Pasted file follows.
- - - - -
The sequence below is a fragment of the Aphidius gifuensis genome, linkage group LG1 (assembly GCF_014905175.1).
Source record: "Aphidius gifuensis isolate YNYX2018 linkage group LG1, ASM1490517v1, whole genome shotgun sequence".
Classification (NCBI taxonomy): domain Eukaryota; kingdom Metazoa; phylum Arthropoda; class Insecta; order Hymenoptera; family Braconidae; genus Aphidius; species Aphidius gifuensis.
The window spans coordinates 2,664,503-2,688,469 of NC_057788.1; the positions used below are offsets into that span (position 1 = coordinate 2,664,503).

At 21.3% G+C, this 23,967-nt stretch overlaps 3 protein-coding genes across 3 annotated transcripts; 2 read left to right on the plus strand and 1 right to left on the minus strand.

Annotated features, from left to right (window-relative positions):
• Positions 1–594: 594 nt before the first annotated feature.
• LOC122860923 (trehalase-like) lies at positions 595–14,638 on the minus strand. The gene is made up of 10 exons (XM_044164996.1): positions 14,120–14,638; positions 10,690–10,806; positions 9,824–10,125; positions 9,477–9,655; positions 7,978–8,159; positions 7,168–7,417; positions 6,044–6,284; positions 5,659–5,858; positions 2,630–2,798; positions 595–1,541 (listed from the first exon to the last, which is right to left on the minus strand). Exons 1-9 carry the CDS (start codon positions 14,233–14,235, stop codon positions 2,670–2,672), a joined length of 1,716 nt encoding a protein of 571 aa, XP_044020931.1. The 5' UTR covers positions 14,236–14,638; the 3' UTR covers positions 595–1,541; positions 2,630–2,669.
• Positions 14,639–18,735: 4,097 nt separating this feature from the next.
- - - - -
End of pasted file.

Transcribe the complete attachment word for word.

The sequence below is a fragment of the Aphidius gifuensis genome, linkage group LG1 (assembly GCF_014905175.1).
Source record: "Aphidius gifuensis isolate YNYX2018 linkage group LG1, ASM1490517v1, whole genome shotgun sequence".
Classification (NCBI taxonomy): domain Eukaryota; kingdom Metazoa; phylum Arthropoda; class Insecta; order Hymenoptera; family Braconidae; genus Aphidius; species Aphidius gifuensis.
The window spans coordinates 2,664,503-2,688,469 of NC_057788.1; the positions used below are offsets into that span (position 1 = coordinate 2,664,503).

At 21.3% G+C, this 23,967-nt stretch overlaps 3 protein-coding genes across 3 annotated transcripts; 2 read left to right on the plus strand and 1 right to left on the minus strand.

Annotated features, from left to right (window-relative positions):
• Positions 1–594: 594 nt before the first annotated feature.
• LOC122860923 (trehalase-like) lies at positions 595–14,638 on the minus strand. The gene is made up of 10 exons (XM_044164996.1): positions 14,120–14,638; positions 10,690–10,806; positions 9,824–10,125; positions 9,477–9,655; positions 7,978–8,159; positions 7,168–7,417; positions 6,044–6,284; positions 5,659–5,858; positions 2,630–2,798; positions 595–1,541 (listed from the first exon to the last, which is right to left on the minus strand). Exons 1-9 carry the CDS (start codon positions 14,233–14,235, stop codon positions 2,670–2,672), a joined length of 1,716 nt encoding a protein of 571 aa, XP_044020931.1. The 5' UTR covers positions 14,236–14,638; the 3' UTR covers positions 595–1,541; positions 2,630–2,669.
• Positions 14,639–18,735: 4,097 nt separating this feature from the next.